On Tuesday, May 16, Bellarmine alumni Ryan Vasquez ’10 returned to Bellarmine and described his occupation as an actor in Broadway productions such as Wicked, Waitress, and now Hamilton. Vasquez spoke at length about his experiences in the industry, and how Bellarmine affected him.
“I was very busy here. You don’t realize how not busy you will be when you leave. That is something that was a huge shift for me because you will have to fill your days with things that are not school. In college you have class in the morning and class in the evening, and it sounds amazing, but what do you do in between? I just feel like the work ethic that was instilled by this place, of micromanaging your schedule to the minute every single day, is something that I’m really proud of it, this academic approach to everything,” said Ryan Vasquez ’10. “You just won’t see it elsewhere, even at a liberal arts college you won’t see it.” For Vasquez, Bellarmine’s work ethic helped him a lot while memorizing lines with little notice or doing elaborate acts. After getting the role for Hamilton, for example, Vasquez, who at the time had never seen the play, studied non-stop and covered 75 pages of material in time for his audition.
“I get a voicemail from my agent and he says ‘They want you to cover Hamilton! They want you to cover Alexander Hamilton and George Washington!’ I’ve never heard the music before that, and it’s 75 pages of material. He asks ‘Can you come in tomorrow?’ and I said ‘No.’ Then he asked if I can come in on Monday, and I said ‘OK.’ I was just pouring into the material,” says Vasquez, when describing his experience with his first audition for Hamilton. In fact, having his role expanded after the audition to also understudy Aaron Burr’s material, Vasquez studied an additional 75 pages. In addition to drawing upon the academic rigor of Bellarmine, Vasquez also drew on his experiences in Bellarmine extracurriculars. As the runner-up for the national championship of speech and debate, Vasquez balanced both speech and debate and theatre, incorporating lessons from both into the other.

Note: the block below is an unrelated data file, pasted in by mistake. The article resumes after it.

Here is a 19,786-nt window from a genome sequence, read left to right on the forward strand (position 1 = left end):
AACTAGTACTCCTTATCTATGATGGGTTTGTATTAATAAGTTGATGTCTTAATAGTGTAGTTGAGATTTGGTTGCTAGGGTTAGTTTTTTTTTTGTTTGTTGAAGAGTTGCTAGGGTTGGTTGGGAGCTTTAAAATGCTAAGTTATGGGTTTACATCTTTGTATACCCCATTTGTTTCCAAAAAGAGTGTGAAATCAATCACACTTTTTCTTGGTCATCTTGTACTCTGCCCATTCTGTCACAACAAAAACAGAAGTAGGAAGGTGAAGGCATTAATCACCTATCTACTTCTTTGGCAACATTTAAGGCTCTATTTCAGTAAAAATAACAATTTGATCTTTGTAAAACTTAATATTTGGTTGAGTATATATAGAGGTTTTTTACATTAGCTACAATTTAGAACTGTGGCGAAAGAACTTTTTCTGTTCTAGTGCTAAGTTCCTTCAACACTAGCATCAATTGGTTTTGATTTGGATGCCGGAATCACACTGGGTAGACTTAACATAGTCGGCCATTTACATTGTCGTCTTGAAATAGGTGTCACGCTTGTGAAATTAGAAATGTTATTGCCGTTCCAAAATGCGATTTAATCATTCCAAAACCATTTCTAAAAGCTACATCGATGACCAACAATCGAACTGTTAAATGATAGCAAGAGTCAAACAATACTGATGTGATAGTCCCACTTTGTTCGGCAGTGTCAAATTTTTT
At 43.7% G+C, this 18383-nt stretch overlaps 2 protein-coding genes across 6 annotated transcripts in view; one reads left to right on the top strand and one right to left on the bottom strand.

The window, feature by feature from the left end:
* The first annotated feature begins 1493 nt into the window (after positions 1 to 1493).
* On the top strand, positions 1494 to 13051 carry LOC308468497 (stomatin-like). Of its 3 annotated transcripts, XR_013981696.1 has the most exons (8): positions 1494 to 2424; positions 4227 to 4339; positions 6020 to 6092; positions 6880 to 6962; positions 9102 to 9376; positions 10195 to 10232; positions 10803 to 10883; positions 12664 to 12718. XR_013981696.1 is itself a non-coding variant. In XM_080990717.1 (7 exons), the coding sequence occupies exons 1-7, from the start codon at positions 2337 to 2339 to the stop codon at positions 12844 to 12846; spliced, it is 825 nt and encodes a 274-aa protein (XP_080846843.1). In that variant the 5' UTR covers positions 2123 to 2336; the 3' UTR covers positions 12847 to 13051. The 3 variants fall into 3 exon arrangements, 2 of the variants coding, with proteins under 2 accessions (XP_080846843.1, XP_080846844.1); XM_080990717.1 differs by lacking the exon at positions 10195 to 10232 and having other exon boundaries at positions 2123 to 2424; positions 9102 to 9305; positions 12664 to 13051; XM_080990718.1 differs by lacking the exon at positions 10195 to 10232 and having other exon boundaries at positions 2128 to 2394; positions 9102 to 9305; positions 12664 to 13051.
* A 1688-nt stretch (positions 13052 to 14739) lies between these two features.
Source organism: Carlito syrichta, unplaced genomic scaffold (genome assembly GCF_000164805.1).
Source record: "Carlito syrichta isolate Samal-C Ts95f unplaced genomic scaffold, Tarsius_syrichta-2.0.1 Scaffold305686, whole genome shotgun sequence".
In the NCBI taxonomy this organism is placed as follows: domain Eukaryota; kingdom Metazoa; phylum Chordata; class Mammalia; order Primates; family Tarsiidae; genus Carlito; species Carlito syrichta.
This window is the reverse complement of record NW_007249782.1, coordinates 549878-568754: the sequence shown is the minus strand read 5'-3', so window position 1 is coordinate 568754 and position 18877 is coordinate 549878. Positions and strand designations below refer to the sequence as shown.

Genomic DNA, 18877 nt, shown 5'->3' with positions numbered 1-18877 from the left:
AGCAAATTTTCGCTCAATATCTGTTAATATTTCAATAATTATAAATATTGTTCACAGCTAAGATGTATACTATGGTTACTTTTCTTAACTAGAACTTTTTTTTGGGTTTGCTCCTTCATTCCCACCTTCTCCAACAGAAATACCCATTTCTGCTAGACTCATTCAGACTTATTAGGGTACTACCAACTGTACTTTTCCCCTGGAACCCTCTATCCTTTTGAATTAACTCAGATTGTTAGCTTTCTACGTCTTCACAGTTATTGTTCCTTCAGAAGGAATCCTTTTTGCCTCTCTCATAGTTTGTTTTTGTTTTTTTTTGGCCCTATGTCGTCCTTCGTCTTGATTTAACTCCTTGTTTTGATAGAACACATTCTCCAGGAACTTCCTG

“It [Speech and debate] is such a good supplement to an acting education. You’re fleshing out characters and creating an arc of something that’s bigger than what you’ll perform eventually,” said Vasquez, “A 10-minute piece out of a 2 hour show takes an understanding of the whole show and an understanding of the audience and the journey that they’re going on. Your understanding of the whole piece and where you fit into that piece is something that speech taught to me.” For Vasquez, just as needing to understand the whole argument is pivotal in presenting part of it in Speech and Debate, understanding the whole play and how previous parts have affected the audience is pivotal in performing an act. To this endeavor, Vasquez applied his experiences in Speech and Debate to acting. In addition to speech and debate experience, Vasquez also took part in the Sanguine Humors improvisational group. Improv, for Vasquez, became an important part of auditions or handling “loose” interpretations of the script, where the actors add in a few words or expressions to the act.
“Especially the improv,” said Vasquez, when describing experiences that continue to factor into his career, “of course an audition is one big improv scene where you walk in and talk to somebody you don’t know in a weird context, so I apply improv to that.” Despite drawing on his Bellarmine experience, Vasquez actually had never seen Hamilton until he got the part. Playing James Reynolds and understudying Hamilton, Burr, and Washington, Vasquez received tickets to the show and was amazed.
“So, I went and I saw it for the first time, and I only knew my audition songs, and my mind exploded. There is not a single wrong move in the whole play. When you go see it, people are exhausted after seeing it because the shift of focus is so direct, you are made to what exactly what you are supposed to watch, at every second. Everything serves the story. There’s no scene where you check out and check your phone or have a drink. You just sit and you watch, and 90 minutes later there’s the intermission and you sit back down and watch again. There’s no false move in the entire play.”